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Dr. Jared Weiss is an Associate Professor of Clinical Research for Hematology/Oncology at the University of North Carolina School of Medicine in Chapel Hill, NC. He completed fellowship in Hematology and Oncology at the University of Pennsylvania and residency in Internal Medicine at Beth Israel Deaconess Medical Center in Boston, MA. He received his Doctor of Medicine at Yale University School of Medicine in New Haven, CT and his B.S. in neuroscience at Brown University, in Providence, RI.

Part 1: Lung Cancer Isn’t Your Fault, Even If You Smoked
Fri, 10/25/2019 - 14:10
This is an oldie but goodie article from GRACE's archives. Enjoy!
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Jared Weiss, MD, Associate Professor Clinical Research Hematology/Oncology
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Smoking is the most common cause of lung cancer; 85% of lung cancer patients have smoked at some point in their lives (or, stated another way, 15% of lung cancer patients have never smoked).  While quitting smoking certainly decreases the risk of getting lung cancer, more than half of lung cancer happens in people who have quit. 

Centers for Disease Control and Prevention, Morbidity and Mortality Weekly Report, “Cigarette Smoking Among Adults – United States, 2006”, November 9,2007/56(44): 1157-1161, Table 2

Reason #1 to not blame the lung cancer patient:

He or she may have never smoked.  I just visited a very young patient of mine while he was dying at home of lung cancer.  He never smoked.

Reason #2 to not blame the lung cancer patient:

The smoking may not have caused the cancer.

Smoking is not the only cause of lung cancer.  Other causes include occupational carcinogen exposure, radon, and outdoor air pollution.  There are probably other, as yet undiscovered, causes. 

I’ll add a cause that is rarely directly discussed: an (un)healthy dose of bad luck. The majority of active smokers and former smokers do not get lung cancer.  Cigarette smoke contains numerous chemicals that can cause mutations, or changes in the DNA of cells. Some DNA codes for important proteins—mutations to these areas of DNA have the potential to cause cancer.  Other parts of DNA are “junk” that don’t actually code for anything.  While there is active research into why some people get cancer from cigarette smoking and others don’t, the luck of having these mutations in “junk” regions or in important ones surely plays a major role.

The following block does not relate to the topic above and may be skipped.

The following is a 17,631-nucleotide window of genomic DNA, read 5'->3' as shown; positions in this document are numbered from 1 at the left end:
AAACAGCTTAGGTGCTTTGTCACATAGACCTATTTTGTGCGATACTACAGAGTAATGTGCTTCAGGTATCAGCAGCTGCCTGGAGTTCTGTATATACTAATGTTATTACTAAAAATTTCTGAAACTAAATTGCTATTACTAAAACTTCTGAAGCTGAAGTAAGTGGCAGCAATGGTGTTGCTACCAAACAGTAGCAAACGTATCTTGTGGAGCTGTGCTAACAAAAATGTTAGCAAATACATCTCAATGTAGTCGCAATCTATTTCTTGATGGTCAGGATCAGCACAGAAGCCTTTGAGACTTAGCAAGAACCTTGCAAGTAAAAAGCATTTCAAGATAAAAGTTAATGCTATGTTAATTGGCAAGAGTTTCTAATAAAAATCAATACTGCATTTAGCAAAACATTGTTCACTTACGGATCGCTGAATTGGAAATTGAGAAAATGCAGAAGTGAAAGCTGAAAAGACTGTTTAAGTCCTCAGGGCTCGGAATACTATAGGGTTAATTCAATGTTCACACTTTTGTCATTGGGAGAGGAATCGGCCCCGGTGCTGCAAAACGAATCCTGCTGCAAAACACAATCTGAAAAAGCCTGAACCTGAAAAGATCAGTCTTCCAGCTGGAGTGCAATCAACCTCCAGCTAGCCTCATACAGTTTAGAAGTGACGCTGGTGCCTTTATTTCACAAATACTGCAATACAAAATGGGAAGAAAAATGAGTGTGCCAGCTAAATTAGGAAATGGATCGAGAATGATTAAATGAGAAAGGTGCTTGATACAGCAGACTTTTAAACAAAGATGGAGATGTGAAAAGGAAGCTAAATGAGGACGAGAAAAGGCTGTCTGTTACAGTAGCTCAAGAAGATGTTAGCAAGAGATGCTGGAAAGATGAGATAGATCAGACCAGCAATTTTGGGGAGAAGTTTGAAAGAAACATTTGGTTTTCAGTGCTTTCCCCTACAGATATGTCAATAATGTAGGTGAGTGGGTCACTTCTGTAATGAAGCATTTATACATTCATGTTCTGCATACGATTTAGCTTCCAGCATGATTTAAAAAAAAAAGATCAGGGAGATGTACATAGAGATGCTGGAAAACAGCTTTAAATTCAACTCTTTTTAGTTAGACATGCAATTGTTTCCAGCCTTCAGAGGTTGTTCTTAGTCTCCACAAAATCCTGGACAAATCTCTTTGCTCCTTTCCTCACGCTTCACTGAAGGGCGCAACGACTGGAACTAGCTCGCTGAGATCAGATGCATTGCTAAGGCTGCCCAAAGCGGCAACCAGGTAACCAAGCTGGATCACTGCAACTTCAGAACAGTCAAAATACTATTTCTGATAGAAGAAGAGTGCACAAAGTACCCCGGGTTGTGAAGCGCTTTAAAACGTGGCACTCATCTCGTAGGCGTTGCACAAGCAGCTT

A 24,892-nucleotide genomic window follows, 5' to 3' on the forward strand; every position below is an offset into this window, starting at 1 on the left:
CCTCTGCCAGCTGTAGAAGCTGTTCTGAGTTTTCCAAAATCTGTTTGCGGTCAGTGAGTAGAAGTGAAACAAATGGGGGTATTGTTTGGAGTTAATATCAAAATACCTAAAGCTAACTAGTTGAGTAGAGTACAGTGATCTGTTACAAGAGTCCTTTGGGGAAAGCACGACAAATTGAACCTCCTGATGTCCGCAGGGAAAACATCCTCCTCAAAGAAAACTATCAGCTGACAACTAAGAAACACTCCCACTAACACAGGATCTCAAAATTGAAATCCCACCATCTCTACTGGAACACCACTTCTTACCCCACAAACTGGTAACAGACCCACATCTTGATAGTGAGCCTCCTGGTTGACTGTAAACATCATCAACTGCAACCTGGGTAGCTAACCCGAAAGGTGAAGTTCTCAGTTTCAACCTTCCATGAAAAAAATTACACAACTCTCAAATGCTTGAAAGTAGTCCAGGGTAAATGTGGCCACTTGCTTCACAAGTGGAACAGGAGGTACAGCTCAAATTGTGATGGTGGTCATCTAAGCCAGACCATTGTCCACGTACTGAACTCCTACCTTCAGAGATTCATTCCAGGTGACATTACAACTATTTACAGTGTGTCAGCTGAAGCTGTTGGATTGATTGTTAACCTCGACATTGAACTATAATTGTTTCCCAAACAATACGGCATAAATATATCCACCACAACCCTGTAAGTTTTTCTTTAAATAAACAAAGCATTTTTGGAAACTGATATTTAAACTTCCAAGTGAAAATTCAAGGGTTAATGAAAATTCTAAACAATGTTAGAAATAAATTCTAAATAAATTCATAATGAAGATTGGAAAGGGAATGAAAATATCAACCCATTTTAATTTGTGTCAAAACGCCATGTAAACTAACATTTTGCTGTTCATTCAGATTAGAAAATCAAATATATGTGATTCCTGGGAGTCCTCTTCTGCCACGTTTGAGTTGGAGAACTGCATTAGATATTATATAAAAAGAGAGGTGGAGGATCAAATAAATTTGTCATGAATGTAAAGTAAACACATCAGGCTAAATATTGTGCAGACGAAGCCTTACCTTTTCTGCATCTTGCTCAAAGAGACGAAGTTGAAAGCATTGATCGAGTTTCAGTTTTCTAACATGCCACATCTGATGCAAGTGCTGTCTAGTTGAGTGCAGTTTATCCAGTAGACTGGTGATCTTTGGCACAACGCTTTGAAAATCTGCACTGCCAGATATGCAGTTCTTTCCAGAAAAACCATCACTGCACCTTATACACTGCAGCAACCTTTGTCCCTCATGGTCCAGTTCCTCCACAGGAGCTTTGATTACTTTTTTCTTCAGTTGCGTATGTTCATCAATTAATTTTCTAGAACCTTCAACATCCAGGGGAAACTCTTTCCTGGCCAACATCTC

Dr. Jared Weiss (Courtesy of UNC Lineberger)

Smokers and nonsmokers have similar chances of developing smoking-unrelated lung cancer. Scientists now believe that non-smoking related lung cancers tend to be biologically simpler—they have one or two “driving” mutations that transform a healthy lung cell into a lung cancer cell (for example, EGFR or EML4/ALK).  In contrast, smoking-related cancers may have more mutations that together contribute to transforming that healthy lung cell into a cancerous one.  But, there is absolutely nothing about smoking, even heavy smoking, that protects a person against a smoking-unrelated lung cancer.

This last point is important not only for how we think or feel about people with lung cancer, it also has a very important practical consequence for medical practice. All patients with metastatic non-squamous non-small cell lung cancer (the type that might have mutations that can be treated with targeted therapies such as erlotinib or crizotinib) deserve molecular testing, regardless of how much they smoked. 

In my practice, I have found several patients with EGFR mutation (treatable with erltotinib or afatinib) and at least 1 with EML4/ALK (treatable with crizotinib) amongst patients with a smoking history.  Statistically, patients who have smoked a lot may have a lower probability of having such mutations, but there is still a real chance, and I feel strongly that these patients deserve testing. 

Part 2:

Nicotine versus heroin.

 

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Same EGFR G719A and S768I mutations in mom
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